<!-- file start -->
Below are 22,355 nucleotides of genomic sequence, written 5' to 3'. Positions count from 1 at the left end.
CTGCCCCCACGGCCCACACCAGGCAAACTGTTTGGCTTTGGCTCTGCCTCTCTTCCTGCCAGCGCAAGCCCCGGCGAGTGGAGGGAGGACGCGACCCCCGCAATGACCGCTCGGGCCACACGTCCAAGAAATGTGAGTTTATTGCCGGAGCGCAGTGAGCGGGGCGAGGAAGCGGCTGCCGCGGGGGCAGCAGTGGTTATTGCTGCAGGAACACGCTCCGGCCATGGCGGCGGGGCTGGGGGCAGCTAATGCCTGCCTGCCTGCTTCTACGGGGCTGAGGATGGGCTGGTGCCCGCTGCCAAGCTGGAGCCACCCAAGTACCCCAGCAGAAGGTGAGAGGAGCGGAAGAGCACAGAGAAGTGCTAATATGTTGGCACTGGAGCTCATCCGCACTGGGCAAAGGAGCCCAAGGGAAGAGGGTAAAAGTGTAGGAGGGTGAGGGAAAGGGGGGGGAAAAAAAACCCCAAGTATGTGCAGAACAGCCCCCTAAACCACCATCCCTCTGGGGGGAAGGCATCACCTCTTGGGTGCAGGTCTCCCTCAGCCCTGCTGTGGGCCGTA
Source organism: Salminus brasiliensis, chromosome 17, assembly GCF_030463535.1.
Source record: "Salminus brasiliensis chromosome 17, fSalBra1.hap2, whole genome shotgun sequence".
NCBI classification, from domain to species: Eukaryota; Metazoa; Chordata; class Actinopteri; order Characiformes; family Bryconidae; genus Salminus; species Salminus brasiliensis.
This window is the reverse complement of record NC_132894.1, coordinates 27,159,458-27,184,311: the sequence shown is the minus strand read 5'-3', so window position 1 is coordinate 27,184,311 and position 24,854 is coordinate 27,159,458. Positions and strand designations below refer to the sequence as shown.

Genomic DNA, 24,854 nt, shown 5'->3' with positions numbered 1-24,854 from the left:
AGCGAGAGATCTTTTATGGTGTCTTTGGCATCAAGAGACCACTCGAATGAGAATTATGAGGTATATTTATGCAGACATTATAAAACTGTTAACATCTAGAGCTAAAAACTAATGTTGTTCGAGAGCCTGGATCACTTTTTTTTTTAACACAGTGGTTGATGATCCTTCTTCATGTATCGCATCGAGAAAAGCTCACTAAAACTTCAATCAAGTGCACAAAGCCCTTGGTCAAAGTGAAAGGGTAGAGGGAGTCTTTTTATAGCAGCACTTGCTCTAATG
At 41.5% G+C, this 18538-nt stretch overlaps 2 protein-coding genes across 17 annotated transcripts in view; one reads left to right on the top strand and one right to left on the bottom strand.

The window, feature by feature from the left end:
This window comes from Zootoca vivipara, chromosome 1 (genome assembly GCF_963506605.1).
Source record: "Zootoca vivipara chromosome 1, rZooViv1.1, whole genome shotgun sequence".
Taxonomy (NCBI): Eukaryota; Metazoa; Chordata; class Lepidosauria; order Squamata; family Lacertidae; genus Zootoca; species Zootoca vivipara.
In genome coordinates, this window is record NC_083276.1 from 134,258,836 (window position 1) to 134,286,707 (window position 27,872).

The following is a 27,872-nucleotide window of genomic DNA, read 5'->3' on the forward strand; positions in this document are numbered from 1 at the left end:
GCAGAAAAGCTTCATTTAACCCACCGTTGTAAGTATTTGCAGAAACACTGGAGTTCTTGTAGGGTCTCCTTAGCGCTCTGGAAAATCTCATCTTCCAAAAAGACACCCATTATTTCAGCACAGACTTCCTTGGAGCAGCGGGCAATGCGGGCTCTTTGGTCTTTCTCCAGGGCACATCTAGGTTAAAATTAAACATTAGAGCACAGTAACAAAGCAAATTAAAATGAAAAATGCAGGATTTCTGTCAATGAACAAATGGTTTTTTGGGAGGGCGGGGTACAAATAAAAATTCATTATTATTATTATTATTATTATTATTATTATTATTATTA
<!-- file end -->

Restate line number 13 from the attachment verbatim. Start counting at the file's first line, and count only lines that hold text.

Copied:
Taxonomy (NCBI): Eukaryota; Metazoa; Chordata; class Lepidosauria; order Squamata; family Lacertidae; genus Zootoca; species Zootoca vivipara.